River Mouth Stage: In late summer and early fall, the salmon start staging at the mouth of rivers. They are waiting for the rain to make the water level high enough so that they can swim up stream and spawn. I fish off Bronte Peer in Oakville, Ontario and I see different people doing different things. Some people use spawn bags with a little Styrofoam in them to make them float. Just cast out with a sinker and let the spawn bag float off bottom. I also see people use Marsh Mellows. They will work sometimes but I find 90% of the time, these people are fishing in murky water and the salmon is just getting the line running across it's mouth and when the fish takes off, the hook catches up to the mouth giving the illusion that the salmon hit the bait. I also see people fishing this way snag a lot of fish because the hook snags their tail before it can catch up to the mouth.

I do see guys casting and trolling off the river mouths and legally catch salmon. The salmon will hit other lures but I think at this time of year, the salmon are aggressive and agitated and tent to hit rattle baits more then anything. I think the noise that rattle baits make ticks them off and they hit the lure. I have seen people get salmon on green, red and purple but the guys who get the most salmon were using white, silver or gold.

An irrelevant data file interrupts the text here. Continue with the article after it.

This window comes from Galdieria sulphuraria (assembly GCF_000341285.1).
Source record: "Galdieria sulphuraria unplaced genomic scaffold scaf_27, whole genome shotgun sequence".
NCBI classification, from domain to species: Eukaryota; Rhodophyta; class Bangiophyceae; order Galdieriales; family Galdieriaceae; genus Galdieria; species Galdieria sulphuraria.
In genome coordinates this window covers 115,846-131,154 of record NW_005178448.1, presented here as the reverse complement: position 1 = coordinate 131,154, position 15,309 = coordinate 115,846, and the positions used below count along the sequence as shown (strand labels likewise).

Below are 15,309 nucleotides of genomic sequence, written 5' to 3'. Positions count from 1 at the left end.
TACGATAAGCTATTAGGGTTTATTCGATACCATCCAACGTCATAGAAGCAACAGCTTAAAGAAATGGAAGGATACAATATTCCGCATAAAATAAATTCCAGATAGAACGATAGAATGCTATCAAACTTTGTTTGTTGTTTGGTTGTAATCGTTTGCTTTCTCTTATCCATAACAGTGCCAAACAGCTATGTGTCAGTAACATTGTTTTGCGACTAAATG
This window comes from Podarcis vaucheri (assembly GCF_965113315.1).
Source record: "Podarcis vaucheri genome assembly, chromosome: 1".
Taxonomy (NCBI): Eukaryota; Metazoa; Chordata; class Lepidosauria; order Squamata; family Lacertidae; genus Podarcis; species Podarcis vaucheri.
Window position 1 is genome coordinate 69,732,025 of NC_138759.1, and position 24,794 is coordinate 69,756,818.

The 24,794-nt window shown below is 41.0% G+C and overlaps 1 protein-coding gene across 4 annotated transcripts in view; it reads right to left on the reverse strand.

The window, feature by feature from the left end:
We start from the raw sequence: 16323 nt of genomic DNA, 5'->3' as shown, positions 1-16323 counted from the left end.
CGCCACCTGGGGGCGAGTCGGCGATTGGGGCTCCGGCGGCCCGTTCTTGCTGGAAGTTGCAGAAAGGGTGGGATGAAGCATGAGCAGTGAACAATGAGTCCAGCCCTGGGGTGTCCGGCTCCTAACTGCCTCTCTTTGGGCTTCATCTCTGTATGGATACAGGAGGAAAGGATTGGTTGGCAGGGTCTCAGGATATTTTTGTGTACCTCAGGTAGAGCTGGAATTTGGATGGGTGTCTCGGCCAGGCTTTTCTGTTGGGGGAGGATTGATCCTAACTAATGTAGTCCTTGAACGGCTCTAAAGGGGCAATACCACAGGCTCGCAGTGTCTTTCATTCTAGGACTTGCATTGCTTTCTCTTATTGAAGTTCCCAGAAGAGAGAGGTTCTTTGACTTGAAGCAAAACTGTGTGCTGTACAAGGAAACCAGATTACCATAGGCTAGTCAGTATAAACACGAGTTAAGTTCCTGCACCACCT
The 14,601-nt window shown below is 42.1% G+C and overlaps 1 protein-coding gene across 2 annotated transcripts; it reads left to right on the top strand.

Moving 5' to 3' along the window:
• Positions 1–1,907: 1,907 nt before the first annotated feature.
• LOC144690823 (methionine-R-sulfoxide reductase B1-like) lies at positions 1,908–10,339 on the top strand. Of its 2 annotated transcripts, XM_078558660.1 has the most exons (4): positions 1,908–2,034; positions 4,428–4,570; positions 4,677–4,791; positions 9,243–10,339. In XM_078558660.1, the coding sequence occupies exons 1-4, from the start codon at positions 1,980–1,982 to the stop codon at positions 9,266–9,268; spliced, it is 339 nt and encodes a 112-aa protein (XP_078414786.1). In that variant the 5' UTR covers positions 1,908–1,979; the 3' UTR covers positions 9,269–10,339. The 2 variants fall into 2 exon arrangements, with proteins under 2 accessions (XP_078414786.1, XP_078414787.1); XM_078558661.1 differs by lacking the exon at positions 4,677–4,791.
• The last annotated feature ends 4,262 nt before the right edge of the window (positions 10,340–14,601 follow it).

River Stage: Once the salmon go up small streams, they stop feeding. In a bigger river like the Nipigon River ro the Niagara River, The salmon will still feed for the first few days in the river. 99% of salmon that are caught in a small stream are snagged. People fish like they are fishing for Rainbows and just wait for the hook and line to cross the salmon's mouth which again, gives the illusion that the salmon was caught legally. But not all salmon are snagged. Salmon have nothing on their minds beside spawning. At this time, they are very aggressive and territorial and will defend their spawning ground from Rainbow and Brown Trout which tent to follow salmon up stream to feed on their eggs. If you throw a Rapala or spinner that has Rainbow or Brown Trout colours, the salmon will hit the lure. They do not hit to feed, they hit to defend. Sometimes they will also hit loud colours such as bright red or bright yellow.

Once the salmon start to swim up stream, they genetically start to disintegrate. Usually by the time they finish spawning, they are almost dead. Atlantic salmon do not die after they spawn.